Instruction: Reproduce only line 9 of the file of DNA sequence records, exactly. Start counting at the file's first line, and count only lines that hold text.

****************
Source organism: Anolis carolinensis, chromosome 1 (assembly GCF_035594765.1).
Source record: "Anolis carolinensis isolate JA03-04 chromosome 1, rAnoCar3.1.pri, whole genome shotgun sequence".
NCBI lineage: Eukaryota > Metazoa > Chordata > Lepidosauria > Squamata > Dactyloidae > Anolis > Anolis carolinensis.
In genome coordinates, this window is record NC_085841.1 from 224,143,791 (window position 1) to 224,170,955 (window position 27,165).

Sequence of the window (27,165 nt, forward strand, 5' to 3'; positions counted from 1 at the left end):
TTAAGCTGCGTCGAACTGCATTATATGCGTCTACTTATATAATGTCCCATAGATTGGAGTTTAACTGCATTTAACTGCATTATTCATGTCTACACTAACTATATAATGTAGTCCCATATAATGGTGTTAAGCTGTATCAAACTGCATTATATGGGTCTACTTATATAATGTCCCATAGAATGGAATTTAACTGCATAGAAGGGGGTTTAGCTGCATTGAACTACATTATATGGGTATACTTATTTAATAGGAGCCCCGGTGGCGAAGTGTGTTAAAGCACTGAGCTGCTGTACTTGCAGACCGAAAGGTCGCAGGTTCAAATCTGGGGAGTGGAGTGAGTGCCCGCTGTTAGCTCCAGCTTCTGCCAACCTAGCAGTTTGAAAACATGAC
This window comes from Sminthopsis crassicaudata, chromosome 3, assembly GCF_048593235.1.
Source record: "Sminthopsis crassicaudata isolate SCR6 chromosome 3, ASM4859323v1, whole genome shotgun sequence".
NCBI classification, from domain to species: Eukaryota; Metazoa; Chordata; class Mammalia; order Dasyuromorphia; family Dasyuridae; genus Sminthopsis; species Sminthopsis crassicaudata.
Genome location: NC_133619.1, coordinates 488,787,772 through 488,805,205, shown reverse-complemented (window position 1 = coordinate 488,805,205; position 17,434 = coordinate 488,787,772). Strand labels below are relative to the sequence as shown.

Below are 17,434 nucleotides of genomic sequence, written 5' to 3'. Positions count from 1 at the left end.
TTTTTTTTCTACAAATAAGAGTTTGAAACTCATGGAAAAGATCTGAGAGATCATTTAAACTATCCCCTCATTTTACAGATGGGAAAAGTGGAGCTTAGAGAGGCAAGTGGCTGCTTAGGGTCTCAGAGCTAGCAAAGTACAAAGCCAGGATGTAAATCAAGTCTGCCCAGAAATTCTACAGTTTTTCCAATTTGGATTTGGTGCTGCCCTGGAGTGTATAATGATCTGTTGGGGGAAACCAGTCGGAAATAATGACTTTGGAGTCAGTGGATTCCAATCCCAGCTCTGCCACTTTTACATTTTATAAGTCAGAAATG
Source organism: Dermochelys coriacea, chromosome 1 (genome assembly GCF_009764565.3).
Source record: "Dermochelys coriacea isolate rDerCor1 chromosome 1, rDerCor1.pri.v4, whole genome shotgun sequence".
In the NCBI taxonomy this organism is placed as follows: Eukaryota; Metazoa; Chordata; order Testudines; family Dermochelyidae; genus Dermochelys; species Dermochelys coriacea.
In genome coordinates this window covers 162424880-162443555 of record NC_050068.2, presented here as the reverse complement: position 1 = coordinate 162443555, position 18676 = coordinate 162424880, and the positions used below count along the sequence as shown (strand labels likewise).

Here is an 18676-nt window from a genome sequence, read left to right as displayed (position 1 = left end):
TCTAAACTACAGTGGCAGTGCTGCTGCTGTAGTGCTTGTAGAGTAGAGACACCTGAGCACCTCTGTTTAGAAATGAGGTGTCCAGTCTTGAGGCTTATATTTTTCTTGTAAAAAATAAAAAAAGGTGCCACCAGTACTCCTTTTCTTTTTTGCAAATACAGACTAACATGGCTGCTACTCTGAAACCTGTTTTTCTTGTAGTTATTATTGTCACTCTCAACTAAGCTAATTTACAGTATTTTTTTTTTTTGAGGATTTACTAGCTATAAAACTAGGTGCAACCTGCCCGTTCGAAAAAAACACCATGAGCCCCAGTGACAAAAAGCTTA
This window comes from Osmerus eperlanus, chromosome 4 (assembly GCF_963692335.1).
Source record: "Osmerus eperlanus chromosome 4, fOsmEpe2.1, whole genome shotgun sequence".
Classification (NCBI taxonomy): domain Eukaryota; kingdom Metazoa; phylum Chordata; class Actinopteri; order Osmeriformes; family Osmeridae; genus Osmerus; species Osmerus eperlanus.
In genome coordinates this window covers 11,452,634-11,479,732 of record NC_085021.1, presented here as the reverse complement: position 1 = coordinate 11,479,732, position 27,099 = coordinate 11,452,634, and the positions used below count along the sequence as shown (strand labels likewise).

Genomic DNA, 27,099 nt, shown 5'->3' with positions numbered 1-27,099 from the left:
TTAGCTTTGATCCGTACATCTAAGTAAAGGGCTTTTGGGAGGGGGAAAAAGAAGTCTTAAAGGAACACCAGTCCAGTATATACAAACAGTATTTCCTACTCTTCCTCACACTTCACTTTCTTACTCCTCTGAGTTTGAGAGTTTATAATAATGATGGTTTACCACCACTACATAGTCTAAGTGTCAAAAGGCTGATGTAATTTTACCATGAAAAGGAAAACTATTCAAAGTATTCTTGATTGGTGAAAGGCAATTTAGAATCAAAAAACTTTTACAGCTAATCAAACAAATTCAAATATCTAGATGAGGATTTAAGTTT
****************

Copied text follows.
NCBI classification, from domain to species: Eukaryota; Metazoa; Chordata; class Mammalia; order Dasyuromorphia; family Dasyuridae; genus Sminthopsis; species Sminthopsis crassicaudata.